Former NFL wide receiver Vincent Jackson succumbed to “chronic alcohol use,” as officially determined by the Hillsborough County (Florida) Medical Examiner. The information comes shortly after the Concussion Legacy Foundation also gave him a postmortem diagnosis of Stage 2 chronic traumatic encephalopathy (CTE), correlated with repeated impact to the head.
Jackson, 38, was discovered in February of this year by a hotel housekeeper, but no foul play was suspected at that time. Although he had no reports of alcohol-related incidents during his tenure with the Tampa Bay Buccaneers, Jackson’s first seven years in the NFL weren’t as smooth. He was arrested on suspicion of DUI twice while a member of the San Diego Chargers, and the team summarily suspended Jackson for the first three games of their 2010 season.
Interestingly, Jackson was never diagnosed with a single concussion throughout his twelve-year career, a point he often noted. But he was found to have a blood alcohol content of 0.28% by the examiner at the time of his death. Jackson also had a slew of other conditions including alcoholic cardiomyopathy, ascites, jaundice, and renal failure. However, the confirmation of CTE came after Jackson’s family donated his brain to the Boston University CTE Center, as it can only be made posthumously.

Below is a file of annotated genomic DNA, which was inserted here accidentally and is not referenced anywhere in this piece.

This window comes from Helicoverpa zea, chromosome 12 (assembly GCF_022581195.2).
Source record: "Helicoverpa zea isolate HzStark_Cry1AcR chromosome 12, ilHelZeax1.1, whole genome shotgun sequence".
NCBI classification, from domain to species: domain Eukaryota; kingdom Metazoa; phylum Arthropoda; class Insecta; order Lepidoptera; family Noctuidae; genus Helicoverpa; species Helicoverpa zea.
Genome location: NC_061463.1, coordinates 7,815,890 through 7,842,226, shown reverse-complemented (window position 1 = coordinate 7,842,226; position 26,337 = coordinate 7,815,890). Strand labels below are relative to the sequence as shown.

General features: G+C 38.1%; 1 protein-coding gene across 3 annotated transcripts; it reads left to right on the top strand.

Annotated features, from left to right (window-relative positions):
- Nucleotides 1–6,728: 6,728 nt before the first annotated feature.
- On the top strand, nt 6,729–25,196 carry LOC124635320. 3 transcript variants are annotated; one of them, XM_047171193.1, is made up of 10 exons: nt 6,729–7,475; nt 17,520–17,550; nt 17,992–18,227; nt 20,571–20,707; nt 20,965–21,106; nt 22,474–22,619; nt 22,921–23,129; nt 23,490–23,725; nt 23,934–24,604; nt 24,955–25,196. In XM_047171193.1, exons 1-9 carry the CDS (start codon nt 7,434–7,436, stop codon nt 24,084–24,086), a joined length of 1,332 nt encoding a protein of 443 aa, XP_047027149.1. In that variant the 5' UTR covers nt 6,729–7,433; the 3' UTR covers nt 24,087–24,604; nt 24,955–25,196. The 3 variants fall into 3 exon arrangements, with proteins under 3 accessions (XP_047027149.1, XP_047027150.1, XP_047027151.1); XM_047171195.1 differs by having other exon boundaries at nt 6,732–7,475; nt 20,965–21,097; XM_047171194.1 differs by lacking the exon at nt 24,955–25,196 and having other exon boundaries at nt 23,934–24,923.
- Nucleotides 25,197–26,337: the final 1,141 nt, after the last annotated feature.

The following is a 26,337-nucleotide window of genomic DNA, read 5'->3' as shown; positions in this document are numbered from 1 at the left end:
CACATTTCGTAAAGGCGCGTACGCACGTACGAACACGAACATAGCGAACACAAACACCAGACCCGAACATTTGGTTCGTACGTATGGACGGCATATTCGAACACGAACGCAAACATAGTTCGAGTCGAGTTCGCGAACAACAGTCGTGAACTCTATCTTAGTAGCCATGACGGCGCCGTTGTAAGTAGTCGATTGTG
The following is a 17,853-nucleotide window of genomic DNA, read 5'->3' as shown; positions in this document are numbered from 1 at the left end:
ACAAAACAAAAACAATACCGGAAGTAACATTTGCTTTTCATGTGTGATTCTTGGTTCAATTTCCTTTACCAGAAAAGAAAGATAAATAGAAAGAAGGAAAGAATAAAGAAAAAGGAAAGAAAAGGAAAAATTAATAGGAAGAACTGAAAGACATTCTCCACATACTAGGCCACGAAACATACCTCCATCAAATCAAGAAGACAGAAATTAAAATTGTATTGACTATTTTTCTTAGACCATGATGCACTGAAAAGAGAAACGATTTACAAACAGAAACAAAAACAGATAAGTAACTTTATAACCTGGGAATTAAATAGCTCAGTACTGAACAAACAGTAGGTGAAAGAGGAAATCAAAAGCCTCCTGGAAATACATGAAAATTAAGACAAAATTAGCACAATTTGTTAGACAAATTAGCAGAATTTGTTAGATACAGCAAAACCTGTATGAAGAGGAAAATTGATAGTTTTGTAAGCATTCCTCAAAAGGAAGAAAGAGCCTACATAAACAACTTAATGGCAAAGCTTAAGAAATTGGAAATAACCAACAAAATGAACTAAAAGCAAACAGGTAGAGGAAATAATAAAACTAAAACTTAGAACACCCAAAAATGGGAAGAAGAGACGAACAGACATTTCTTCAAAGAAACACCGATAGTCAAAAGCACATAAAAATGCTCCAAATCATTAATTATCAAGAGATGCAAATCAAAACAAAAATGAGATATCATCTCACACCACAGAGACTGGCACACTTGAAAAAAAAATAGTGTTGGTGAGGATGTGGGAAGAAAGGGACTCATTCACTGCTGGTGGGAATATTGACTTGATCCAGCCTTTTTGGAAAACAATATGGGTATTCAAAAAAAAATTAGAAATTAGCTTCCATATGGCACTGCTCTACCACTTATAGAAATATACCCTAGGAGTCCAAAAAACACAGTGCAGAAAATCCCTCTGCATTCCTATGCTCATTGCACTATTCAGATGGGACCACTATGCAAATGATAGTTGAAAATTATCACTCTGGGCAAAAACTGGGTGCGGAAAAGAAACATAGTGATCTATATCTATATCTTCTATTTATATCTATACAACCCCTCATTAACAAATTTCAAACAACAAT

The 3x Pro Bowler may have retired from the gridiron three years ago, but he was beloved for his work off the field. Jackson was a proud son of military parents, so he and his wife Lindsey created the Jackson in Action 83 Foundation. The nonprofit was set up to help military families, with particular attention to the educational, emotional, and physical health of their children. The couple also penned three books that focused on assisting military children with the unique up-and-downs they may face growing up.
“It’s not the ending he wanted,” Jackson’s widow told the New York Times. “I think the message is, if you played for a long time and you’re experiencing symptoms, it’s very likely that [CTE] is what it is… I didn’t know that; Vincent didn’t know that. We thought it was just concussions, and we’d love for people to realize it’s more than that.”